Farm ponds, lagoons, and water wells are popular on Pennsylvania farms but all have contributed to accidental drownings. Most victims range in age from toddlers to young adults, and do not reside on the property or site.
Children, under the age of four, make up the largest group that drown in ponds. Some get too close to the water's edge and lose their balance in the soft earth. Others wade in shallow water and fall into deeper holes. No one knows what happens in other cases. However, lack of close supervision, underestimating a child's curiosity, and adults overestimating a child's sense of judgment all contribute to pond drownings.
Even though a child verbally acknowledges a warning or caution, it does not mean that he/she understands the hazard or risk, or will behave appropriately. The short attention span of a child, plus the attractiveness of the water as a play area, render most verbal instructions ineffective. An adult supervisor should never lose eye contact with a child playing near a pond or lagoon (see Figure 1). Teaching a child to swim at the earliest possible age helps eliminate this problem.
Adults, too, drown in farm ponds. Data indicate accidents occur when people use these areas for recreational swimming. Most victims were in their late teens or early twenties and visitors to the area. Sharp drop-offs on the pond floor and leg cramps may cause even experienced swimmers to have problems. Multiple drownings have occurred when one person tried to rescue another.
There are other dangers associated with farm ponds. Some may be contaminated by fertilizer and pesticide runoff, livestock waste, or other pollutants. If water is cloudy, has a foul odor, or is littered with algae, it should not be used for swimming, due to possible infectious agents. Ponds used for swimming should be analyzed every spring for water quality by a qualified laboratory. Other dangers lurk beneath a farm pond's surface. Jagged rocks, broken bottles, animal bones, and other miscellaneous junk are common in farm ponds.
In general, it is recommended that all ponds (and lagoons) be fenced and posted to keep uninvited persons out. Non-posted, non-fenced ponds increase the risk of a court suit if uninvited swimmers drown. Restrict entrance to your pond. This will help keep out uninvited guests.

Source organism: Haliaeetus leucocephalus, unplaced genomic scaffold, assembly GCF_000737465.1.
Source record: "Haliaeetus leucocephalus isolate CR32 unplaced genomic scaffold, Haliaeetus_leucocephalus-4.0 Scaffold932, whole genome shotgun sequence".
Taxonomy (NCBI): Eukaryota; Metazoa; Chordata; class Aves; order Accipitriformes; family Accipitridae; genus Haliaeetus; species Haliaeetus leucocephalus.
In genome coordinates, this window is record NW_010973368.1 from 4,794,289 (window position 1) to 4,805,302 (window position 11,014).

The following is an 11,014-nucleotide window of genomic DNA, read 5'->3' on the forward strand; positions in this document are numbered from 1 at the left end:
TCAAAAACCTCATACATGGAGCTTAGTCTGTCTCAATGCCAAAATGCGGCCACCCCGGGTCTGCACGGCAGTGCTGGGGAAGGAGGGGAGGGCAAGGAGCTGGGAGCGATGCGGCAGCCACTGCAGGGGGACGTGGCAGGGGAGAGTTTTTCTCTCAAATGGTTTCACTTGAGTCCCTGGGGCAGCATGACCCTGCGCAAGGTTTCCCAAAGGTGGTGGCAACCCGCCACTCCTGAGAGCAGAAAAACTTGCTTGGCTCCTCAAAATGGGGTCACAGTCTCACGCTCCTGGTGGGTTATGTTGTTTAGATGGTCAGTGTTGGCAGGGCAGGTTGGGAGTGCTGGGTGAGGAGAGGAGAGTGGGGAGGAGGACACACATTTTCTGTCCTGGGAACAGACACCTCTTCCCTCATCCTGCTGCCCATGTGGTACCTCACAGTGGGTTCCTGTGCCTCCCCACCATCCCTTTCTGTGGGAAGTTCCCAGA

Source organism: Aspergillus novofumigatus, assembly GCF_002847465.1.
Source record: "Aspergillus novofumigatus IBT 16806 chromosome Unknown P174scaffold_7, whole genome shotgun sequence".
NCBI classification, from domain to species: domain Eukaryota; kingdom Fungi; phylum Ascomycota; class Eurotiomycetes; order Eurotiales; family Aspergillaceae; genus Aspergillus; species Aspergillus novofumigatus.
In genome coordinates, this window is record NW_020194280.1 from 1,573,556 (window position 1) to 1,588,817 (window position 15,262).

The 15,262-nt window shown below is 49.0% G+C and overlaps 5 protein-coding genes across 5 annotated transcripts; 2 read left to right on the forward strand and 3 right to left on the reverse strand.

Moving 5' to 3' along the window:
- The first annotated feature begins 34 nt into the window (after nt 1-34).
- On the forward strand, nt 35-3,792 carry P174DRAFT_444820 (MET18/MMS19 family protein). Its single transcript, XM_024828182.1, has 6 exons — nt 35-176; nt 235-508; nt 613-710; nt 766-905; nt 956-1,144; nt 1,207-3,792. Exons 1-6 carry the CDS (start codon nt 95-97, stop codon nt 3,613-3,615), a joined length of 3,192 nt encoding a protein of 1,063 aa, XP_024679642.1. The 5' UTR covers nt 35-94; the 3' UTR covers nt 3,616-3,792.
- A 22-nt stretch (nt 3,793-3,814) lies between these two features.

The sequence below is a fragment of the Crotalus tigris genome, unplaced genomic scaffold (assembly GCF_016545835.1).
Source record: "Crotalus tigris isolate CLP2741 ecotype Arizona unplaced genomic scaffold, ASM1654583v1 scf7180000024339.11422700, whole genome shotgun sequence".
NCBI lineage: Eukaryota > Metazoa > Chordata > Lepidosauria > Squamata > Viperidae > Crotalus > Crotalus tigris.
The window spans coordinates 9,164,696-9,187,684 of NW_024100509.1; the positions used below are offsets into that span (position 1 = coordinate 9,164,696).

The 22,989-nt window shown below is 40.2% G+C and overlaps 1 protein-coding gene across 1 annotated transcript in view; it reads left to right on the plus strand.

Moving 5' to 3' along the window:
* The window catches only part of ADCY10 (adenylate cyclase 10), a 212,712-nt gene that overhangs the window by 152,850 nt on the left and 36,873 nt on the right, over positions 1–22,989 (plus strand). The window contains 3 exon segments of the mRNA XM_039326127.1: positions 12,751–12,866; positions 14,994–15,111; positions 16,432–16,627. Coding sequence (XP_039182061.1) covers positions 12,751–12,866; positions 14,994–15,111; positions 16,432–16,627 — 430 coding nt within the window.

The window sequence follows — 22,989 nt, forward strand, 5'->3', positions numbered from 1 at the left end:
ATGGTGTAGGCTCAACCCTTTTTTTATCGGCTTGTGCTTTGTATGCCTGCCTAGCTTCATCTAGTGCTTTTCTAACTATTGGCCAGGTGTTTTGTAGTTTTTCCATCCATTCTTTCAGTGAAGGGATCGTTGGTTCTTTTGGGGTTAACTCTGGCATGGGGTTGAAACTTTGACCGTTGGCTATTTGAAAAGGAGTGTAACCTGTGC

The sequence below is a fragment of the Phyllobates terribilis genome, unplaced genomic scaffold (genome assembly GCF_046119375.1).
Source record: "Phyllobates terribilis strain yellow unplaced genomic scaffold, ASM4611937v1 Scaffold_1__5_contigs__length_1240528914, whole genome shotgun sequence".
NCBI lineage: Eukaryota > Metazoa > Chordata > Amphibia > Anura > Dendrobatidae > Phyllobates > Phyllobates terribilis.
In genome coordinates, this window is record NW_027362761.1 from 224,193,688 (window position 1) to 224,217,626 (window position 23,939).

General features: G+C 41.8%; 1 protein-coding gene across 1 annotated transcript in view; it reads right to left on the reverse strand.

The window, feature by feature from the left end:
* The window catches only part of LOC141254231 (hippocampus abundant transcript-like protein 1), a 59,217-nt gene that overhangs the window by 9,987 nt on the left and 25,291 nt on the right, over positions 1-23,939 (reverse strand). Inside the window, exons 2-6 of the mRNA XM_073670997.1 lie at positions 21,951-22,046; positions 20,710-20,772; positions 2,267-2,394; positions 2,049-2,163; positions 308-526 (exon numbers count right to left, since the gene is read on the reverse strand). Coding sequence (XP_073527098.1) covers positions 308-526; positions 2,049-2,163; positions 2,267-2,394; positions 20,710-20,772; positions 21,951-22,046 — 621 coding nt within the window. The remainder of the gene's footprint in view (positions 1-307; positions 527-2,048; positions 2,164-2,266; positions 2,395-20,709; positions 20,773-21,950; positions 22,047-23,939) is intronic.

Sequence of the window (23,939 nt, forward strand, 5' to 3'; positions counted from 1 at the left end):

To make your farm pond safe for you and others to swim, try to eliminate all physical hazards. This may mean grading a bank for easy entrance, dragging shallow areas for dangerous objects, marking drop-offs, or roping off unsafe areas. Use depth markers and signs so everyone can see how deep the pond is at different spots.
Every farm pond used for swimming should have a rescue post (see Figure 2). It should be placed firmly in the ground near the water and painted yellow. Obtain a nylon rope long enough to reach across the pond. Attach one end of the rope to a life ring, the other end to a wood block, and hang all these on the post. A one gallon, plastic milk jug containing one pint of water could also serve as your buoy. A thin 12 to 14 foot pole should also be kept at the rescue post as an aid in helping someone out. Finally, the location of the nearest telephone and emergency numbers should be painted on a sign and attached to the post.
One person should never swim alone, even if he/she is an expert swimmer. Those who swim in farm ponds should also be familiar with drown-proofing and artificial respiration techniques. These are taught by the American Red Cross and other swimming instruction programs.
Other drownings are caused by falling into wells, particularly those no longer in use. Most wells, when abandoned, were closed by planks or other covering devices. But planks rot over the years and covers get removed for a variety of reasons. Sometimes older children or pranksters will open up wells, not realizing the seriousness of their actions. Old wells should have solid covers which can't be easily removed, they should be checked regularly. It might be possible to fence off the well area to keep children away. Better yet, fill in old wells to completely remove the hazard.
This document was
published in 1990 as Pennsylvania State University Fact Sheet
Cooperative Extension Service. For more information, contact
Pennsylvania State University College of Agricultural Sciences,
Agricultural Engineering Department, 246 Agricultural Engineering
Building, University Park, PA 16802.
Dennis J. Murphy, professor, Agricultural Engineering Department, Cooperative Extension Service, Pennsylvania State University, University Park, PA 16802.
Publication #: 27
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